After he left home for a trek in Dharamsala three months ago, our colleague, Ravi, was reported missing. His family was yesterday given the heart-wrenching news that his body had been found near a popular trekking route. He was 27.
In the past few months, we have a few times posted his photo online and tweeted it, hoping to discover some information that could help locate him. Many of you have helped in the search, sharing our request for information via email and Twitter. This is written to help you understand a little better the Ravi we knew and worked with.
Ravi and I did not have very long chats in the five years that we knew each other. We spoke frequently, but Ravi was not prone to long conversations - not with me, anyway.
The economy of his words suggested neither disinterest, nor discord.
This was a young man who knew exactly what to say. He said it succinctly, and with remarkable timing.
I first worked with him when NDTV launched a new channel. A few of us were old-timers. The average age of the team was an audacious 22, I think. It was encircled and accelerated by raw energy, raw nerves and raw confidence. They were sure they were taking their place in the world. We, on the other hand, were certain only of an endless stretch of bad hair days, the mandate of shifts that began at 5 am.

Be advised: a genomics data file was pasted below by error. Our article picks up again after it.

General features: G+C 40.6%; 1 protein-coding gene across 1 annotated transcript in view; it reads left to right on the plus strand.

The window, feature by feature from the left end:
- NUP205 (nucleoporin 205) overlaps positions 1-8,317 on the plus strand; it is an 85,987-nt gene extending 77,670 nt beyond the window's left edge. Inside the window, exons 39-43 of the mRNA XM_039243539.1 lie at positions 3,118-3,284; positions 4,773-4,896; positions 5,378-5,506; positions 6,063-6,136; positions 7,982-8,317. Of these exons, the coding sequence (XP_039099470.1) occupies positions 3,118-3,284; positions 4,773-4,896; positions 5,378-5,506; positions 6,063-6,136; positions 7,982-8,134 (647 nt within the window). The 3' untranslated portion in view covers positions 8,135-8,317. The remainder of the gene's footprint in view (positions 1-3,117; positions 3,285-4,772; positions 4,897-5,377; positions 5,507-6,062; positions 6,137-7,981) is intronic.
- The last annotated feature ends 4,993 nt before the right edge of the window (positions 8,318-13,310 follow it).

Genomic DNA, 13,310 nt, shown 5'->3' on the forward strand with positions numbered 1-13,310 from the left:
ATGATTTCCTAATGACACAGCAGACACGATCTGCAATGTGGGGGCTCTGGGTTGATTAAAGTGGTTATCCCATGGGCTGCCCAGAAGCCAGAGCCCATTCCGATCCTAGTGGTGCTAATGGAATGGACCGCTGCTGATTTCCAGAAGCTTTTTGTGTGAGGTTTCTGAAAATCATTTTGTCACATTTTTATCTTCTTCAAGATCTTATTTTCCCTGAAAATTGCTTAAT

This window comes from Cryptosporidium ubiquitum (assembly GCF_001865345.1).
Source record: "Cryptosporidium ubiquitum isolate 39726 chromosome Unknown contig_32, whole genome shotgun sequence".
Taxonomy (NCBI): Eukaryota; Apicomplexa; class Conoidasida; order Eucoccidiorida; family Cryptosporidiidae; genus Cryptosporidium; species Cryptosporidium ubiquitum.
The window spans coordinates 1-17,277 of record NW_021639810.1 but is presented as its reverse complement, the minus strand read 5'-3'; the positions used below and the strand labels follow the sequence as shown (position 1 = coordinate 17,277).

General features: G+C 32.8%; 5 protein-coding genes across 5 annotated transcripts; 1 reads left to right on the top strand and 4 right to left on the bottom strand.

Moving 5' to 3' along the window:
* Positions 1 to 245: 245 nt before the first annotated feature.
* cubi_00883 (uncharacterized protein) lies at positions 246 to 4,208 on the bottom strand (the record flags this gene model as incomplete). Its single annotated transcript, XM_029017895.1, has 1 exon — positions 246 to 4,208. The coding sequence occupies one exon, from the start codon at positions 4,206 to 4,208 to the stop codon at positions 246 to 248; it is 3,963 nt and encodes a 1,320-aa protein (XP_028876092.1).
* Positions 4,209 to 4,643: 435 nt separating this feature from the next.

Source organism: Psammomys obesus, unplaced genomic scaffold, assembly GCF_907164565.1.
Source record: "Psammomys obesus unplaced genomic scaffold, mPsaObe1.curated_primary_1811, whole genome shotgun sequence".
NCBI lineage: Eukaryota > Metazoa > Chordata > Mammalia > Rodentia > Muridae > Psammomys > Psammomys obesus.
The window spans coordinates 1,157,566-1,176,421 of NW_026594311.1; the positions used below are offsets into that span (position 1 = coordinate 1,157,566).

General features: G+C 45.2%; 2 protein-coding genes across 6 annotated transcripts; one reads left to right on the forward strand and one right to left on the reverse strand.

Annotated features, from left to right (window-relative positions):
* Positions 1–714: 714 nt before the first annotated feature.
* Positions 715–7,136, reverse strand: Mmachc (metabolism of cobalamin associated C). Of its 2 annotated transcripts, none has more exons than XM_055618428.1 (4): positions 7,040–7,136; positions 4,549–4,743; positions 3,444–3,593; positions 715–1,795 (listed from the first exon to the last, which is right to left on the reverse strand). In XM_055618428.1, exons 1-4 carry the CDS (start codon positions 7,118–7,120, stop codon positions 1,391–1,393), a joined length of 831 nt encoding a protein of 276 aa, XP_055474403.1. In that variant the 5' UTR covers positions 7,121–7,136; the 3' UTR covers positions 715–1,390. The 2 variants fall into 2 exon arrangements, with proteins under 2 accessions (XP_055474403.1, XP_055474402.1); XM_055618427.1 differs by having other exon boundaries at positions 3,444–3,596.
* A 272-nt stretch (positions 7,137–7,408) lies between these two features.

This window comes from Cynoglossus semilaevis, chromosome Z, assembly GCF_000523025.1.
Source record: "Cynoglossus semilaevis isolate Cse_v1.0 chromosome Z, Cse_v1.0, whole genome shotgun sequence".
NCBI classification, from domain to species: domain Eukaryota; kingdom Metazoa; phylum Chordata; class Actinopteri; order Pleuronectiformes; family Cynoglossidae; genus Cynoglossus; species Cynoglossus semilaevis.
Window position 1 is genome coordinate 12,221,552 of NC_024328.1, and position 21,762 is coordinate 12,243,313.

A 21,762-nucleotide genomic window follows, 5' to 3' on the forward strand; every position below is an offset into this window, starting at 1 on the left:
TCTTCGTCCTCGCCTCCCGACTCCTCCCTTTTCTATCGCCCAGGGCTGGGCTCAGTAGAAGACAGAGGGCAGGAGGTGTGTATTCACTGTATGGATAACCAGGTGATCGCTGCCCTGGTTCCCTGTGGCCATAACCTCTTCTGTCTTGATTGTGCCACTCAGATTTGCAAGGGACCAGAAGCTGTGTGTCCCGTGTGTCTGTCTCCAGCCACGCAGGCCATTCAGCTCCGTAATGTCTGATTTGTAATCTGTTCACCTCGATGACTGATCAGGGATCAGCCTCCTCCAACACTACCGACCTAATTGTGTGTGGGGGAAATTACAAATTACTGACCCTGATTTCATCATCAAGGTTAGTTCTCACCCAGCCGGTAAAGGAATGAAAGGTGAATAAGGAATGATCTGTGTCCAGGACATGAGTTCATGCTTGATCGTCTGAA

In the PCR or Production Control Room, we would take our places for the three-hour morning news bulletin, an ambitious project for a new team cutting its teeth on live television. Behind massive dashboards of buttons, terrifyingly small switches and dizzying lights, we took our places every day, erring, learning, improving.
Ravi's place was in the first of three rows of crew. He was, in comparison to our collective crumpled mess, always crisp in half-sleeve button down shirts, neatly ironed trousers, rafter-type sandals.
The control room was a daily Kumbh. There was chaos, fervent prayers, and a lot of rushing about. Not Ravi. He stayed seated, calm, in control, knowing exactly when to "fire CG" - his assignment was to trigger the supers. The breakdown of the TV terminology isn't important. What is important is that you see Ravi as I did, day after day, never missing a beat, raising his voice, or sneaking out, as so many of us did during ad breaks, to grab a piece of fruit (or a deep-fried vada
, depends on who's asking).
He was certainly not above joining in the fun - the trivia exchanged in between news stories about our lives and the more colourful ones we hoped others were leading. I once heard him humming to himself and when i asked him to Will.I.Am it up, he did.
But my favourite memory is of when we were spinning rapidly into disaster one morning, when lines were failing and buttons were being pushed not fast enough and then all at once, and the anchors were coming undone. Our director, whose theatrics were as varied, compelling and effective as the Cirque de Soleil, said remarkably loudly for someone speaking through gritted teeth, "For God's sake, fix it. Somebody fix it."
From his front row spot, Ravi turned around, with a lopsided smile, and said, judiciously, as always, "It's ok."
It wasn't fixed, but it was ok.
Ravi was bright, talented, very hard-working, unfailingly polite, and always centred with his measured ways. All of us at NDTV miss him. Our thoughts and prayers are with his family.